Waterfront wildlife

IMG_2779It is about a 2 1/2 nautical mile row from the Charlottetown Yacht Club to the site of an old wharf on the Hillsborough River which served what was then the Provincial Lunatic Asylum at Falconwood , later renamed Riverside Hospital and even more recently Hillsborough Hospital as both Falconwood and Riverside had somehow become tainted names.  The wharf served for coal delivery to the huge Victorian pile which was at the time miles from town.  Photos in the Public Archives show a large steamer at the wharf. When the bridge crossing the Hillsborough was built in 1903 to serve the Murray Harbour Branch Line of the PEI Railway it had a swing span to allow for river traffic.

Hillsborough Hospital showing site of coal wharf

Hillsborough Hospital showing site of coal wharf

The old railway bridge was closed in the later 1960s and the narrower  span of the new bridge caused changes in the currents and siltation and the site of the old wharf would hardly float a rowboat today. All that is left is a small rock pile running out from the shore and a shadow on the aerial photos on Google Earth.  Beyond the wharf site is a relatively undeveloped area and a number bald eagle nests are in the taller trees in a part of the  shore which once housed the city’s landfill site.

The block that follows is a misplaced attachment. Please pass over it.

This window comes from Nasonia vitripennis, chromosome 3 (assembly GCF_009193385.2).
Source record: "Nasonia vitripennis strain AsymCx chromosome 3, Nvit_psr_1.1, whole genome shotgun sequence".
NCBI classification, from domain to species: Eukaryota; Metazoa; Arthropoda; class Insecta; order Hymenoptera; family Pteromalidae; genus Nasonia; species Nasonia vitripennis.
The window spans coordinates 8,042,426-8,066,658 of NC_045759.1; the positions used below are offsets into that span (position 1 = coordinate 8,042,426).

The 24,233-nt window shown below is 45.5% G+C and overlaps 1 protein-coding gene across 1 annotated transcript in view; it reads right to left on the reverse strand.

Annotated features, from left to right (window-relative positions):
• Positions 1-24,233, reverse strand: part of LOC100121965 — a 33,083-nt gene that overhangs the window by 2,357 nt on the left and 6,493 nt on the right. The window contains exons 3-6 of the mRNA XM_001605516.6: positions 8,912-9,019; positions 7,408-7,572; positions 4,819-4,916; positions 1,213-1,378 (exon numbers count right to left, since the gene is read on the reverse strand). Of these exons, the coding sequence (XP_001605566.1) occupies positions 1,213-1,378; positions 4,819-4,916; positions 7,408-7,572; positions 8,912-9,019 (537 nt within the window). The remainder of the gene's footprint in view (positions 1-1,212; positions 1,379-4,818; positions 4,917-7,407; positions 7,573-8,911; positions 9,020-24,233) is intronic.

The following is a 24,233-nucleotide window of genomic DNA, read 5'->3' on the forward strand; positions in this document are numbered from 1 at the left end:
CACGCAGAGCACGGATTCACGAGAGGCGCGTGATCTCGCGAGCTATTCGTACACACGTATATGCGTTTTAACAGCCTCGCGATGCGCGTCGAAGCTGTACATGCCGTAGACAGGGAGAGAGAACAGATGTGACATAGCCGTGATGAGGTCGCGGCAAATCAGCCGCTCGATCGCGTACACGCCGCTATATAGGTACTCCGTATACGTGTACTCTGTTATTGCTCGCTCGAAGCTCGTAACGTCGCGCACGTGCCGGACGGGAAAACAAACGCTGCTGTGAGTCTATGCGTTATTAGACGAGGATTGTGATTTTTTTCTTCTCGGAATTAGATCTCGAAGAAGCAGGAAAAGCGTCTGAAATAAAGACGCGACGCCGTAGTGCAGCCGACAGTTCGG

Other remnants of the past are the  pillars of the railway bridge.  When the bridge steel was removed following the opening of the new bridge the pillars marched across the river and included a circular base for the swing section and wooden cribs which supported the span when it was open. The cribs were the first to disappear but over the years even the sturdy sandstone pillars fell victim to frost heaves and ice movement and the ones in the channel have toppled, leaving stumps just under the water as navigation hazards. At low water the harbour seals heave themselves up on these rock and baste in the sun.

IMG_2780-1The remaining pillars have been colonized by the cormorants. Initially they used them only as resting points and spots to dry their wings between fishing excursions.  Their main location is Governor’s Island where the whole site is a rookery.   However on my rowing trip yesterday I noticed that nest-building was taking place on at least one of the six surviving pillars west of the current bridge. The site was formerly used by a tern colony but the cormorants have crowded them off,  The cormorants are dirty birds  and being downwind from a nesting area will really take your breath away. It is very hard to avoid inhaling as you pass beneath the rock piles, especially when rowing.

IMG_2781-1Nearby is another low tide resting point for  birds.  A rubble jetty extends to shelter the intake waters for the electric plant’s cooling system. Although covered at high tide as the waters recede it is used by gulls and the cormorants for sunning themselves.  Unlike the bridge piers this site plays host to a range of sea birds.   On my hour and a half row I was once again followed by a curious seal who seemed hardly able to believe that a boat would venture east of the Hillsborough Bridge. The low span and the swift currents of incoming and outgoing tide make the area dangerous for sail and the powerboats of the harbour seem more interested in the sea-side than the river side of the Hillsborough Bridge.

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